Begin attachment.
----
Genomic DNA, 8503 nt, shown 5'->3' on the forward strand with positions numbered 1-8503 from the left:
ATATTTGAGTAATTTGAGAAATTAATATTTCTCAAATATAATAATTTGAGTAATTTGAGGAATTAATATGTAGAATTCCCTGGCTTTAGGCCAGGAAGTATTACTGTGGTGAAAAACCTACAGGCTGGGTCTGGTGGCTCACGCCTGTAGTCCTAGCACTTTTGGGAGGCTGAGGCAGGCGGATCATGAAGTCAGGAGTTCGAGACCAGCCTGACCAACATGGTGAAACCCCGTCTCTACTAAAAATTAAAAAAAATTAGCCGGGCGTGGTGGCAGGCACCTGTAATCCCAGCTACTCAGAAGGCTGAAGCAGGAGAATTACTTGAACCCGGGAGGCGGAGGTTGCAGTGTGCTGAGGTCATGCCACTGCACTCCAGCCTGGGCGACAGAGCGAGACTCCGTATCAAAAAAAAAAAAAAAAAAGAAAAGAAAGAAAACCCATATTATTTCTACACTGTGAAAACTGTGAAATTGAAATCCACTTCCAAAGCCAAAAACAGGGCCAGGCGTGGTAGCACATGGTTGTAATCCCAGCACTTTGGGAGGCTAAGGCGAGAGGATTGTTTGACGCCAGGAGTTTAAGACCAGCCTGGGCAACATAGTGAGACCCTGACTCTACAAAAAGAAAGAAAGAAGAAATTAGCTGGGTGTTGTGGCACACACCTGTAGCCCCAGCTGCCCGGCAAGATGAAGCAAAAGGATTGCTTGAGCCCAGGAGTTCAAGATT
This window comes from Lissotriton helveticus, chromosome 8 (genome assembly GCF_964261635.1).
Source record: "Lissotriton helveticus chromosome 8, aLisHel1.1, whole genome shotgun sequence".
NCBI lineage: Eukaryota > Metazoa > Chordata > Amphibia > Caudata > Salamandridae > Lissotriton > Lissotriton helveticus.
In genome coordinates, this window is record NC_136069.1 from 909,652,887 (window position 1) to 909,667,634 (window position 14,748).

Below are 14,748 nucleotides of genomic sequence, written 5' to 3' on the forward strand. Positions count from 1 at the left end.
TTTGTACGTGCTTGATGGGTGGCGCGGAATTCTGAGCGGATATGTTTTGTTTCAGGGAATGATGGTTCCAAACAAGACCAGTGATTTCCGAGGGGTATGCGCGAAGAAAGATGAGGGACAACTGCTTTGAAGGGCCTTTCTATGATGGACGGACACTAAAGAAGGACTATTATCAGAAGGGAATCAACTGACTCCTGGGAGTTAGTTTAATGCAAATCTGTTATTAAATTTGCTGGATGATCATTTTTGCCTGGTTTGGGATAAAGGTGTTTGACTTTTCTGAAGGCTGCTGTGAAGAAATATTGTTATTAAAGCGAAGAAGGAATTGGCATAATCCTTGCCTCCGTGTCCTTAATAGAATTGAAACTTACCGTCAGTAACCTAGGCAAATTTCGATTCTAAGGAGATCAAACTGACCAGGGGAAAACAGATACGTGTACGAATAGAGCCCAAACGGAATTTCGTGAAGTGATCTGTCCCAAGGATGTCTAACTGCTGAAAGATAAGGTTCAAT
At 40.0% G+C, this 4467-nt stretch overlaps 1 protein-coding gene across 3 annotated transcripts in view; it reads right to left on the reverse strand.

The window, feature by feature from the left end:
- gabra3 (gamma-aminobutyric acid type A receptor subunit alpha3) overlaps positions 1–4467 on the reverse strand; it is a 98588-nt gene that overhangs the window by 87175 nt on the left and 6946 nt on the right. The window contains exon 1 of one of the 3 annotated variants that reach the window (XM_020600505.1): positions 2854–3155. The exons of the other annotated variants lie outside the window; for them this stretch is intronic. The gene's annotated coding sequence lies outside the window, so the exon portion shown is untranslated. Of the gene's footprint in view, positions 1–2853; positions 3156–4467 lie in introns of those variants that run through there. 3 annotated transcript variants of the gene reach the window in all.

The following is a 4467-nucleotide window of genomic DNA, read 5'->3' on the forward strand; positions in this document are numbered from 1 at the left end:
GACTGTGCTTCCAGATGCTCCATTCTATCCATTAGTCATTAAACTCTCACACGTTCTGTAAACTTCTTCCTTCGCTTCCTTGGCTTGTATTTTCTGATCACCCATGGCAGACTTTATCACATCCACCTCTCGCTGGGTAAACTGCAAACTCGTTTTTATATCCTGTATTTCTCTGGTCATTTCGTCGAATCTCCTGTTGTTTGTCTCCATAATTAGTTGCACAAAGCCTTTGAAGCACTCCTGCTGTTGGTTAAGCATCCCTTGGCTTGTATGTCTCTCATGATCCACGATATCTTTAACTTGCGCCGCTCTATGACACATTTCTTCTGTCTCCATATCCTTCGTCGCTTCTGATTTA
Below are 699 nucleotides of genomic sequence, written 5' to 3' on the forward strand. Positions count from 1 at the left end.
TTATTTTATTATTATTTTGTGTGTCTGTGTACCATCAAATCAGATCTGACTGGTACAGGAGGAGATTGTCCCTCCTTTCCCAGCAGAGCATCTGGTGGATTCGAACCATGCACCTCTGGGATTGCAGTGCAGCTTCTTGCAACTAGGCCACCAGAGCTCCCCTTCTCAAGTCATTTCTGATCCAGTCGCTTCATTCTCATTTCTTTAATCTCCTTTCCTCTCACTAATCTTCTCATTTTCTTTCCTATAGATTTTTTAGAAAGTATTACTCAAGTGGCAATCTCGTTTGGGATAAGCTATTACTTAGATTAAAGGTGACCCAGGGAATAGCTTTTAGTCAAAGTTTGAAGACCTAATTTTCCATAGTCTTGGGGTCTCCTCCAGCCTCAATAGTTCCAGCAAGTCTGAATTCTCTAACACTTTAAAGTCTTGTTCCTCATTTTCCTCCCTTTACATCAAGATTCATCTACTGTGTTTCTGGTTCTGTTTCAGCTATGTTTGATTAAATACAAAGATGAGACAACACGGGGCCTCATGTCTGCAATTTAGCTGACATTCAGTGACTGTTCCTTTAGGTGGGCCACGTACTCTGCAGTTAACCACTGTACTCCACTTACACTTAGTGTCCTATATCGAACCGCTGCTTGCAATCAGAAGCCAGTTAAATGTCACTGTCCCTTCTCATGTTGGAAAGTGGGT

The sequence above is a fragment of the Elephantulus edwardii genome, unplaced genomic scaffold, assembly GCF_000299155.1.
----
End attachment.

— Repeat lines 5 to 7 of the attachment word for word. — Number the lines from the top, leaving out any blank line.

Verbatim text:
NCBI lineage: Eukaryota > Metazoa > Chordata > Amphibia > Caudata > Salamandridae > Lissotriton > Lissotriton helveticus.
In genome coordinates, this window is record NC_136069.1 from 909,652,887 (window position 1) to 909,667,634 (window position 14,748).

Below are 14,748 nucleotides of genomic sequence, written 5' to 3' on the forward strand. Positions count from 1 at the left end.